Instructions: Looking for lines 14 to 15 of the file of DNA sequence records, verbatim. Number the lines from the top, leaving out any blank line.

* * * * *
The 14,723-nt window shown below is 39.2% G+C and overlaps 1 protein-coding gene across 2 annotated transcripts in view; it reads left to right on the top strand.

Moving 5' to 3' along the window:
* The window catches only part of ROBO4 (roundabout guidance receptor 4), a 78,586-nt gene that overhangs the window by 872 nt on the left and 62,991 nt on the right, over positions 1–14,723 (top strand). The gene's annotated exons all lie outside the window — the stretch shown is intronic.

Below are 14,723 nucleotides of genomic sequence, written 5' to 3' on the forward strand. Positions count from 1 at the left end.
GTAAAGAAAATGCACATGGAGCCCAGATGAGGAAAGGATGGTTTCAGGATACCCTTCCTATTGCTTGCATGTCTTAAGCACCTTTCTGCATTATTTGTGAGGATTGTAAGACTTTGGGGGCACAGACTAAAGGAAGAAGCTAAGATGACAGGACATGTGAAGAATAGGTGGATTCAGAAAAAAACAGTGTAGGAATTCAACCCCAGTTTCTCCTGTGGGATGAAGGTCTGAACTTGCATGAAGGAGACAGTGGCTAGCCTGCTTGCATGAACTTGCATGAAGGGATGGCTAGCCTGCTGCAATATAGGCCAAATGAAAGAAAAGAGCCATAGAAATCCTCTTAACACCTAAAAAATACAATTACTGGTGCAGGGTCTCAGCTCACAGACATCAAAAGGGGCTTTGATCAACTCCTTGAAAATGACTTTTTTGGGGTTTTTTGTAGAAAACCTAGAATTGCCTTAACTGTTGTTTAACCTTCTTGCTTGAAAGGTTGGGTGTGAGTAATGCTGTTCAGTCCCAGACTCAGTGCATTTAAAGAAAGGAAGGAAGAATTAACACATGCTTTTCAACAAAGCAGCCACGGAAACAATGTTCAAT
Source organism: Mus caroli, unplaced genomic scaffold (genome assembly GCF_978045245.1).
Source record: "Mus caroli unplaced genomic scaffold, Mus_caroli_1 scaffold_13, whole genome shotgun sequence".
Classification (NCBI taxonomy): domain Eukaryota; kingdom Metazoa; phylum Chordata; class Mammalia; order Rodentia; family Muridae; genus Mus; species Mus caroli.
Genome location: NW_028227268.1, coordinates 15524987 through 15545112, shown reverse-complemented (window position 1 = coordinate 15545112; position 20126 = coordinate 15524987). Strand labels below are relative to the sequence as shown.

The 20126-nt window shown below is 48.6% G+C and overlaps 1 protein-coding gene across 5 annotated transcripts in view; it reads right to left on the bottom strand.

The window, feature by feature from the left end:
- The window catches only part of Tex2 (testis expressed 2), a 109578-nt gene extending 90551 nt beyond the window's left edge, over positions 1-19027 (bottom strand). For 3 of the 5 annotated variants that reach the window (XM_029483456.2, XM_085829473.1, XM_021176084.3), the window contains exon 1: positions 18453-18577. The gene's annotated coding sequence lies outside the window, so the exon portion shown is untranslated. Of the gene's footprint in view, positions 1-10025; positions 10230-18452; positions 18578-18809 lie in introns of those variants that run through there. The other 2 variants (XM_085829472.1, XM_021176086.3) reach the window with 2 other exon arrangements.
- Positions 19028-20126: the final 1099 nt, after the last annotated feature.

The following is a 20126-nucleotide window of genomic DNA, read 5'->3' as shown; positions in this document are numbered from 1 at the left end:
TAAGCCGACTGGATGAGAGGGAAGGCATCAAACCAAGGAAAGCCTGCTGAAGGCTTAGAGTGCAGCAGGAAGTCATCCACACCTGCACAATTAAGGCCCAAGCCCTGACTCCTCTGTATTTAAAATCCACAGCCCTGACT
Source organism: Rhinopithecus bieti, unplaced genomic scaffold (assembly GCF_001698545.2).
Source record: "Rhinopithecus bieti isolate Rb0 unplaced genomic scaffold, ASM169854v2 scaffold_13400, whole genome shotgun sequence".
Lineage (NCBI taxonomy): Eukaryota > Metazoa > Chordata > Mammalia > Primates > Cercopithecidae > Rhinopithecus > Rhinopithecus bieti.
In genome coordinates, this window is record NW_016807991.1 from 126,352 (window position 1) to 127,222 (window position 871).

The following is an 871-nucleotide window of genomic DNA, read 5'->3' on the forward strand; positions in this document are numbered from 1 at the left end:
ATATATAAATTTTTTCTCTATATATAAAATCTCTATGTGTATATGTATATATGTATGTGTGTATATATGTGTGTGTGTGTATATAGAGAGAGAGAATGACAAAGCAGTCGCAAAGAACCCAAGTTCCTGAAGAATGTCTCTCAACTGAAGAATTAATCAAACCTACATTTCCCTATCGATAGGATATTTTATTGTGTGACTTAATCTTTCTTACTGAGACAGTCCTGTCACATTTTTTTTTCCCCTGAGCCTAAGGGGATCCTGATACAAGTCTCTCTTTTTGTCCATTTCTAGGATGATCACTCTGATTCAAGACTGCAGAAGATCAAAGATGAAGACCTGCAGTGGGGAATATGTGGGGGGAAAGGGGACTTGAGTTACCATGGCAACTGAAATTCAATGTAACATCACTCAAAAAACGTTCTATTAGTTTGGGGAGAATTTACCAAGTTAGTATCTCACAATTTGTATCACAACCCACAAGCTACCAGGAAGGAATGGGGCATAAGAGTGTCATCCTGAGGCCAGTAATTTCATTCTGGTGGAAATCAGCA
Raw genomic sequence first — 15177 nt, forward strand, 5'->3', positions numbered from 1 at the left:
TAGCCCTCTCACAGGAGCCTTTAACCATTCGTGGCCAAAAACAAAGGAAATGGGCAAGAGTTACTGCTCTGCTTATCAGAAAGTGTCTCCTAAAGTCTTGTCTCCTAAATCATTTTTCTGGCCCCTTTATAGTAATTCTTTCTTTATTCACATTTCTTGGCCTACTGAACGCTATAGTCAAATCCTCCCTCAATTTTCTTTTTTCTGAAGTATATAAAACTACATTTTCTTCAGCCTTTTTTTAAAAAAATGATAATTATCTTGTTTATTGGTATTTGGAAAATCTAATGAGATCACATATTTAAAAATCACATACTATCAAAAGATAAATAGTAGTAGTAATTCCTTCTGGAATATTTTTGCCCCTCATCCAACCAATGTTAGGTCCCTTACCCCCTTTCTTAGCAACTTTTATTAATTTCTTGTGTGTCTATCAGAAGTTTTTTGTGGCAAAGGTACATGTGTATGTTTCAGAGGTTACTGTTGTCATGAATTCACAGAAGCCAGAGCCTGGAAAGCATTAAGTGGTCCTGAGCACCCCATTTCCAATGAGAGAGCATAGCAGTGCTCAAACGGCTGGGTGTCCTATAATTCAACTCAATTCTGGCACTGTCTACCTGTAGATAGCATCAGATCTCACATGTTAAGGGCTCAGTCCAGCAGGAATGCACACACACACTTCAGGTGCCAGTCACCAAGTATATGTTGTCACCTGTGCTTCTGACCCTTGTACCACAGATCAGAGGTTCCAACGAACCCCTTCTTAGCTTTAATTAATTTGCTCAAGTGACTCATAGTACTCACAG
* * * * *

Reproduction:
The following is a 20126-nucleotide window of genomic DNA, read 5'->3' as shown; positions in this document are numbered from 1 at the left end:
TAAGCCGACTGGATGAGAGGGAAGGCATCAAACCAAGGAAAGCCTGCTGAAGGCTTAGAGTGCAGCAGGAAGTCATCCACACCTGCACAATTAAGGCCCAAGCCCTGACTCCTCTGTATTTAAAATCCACAGCCCTGACT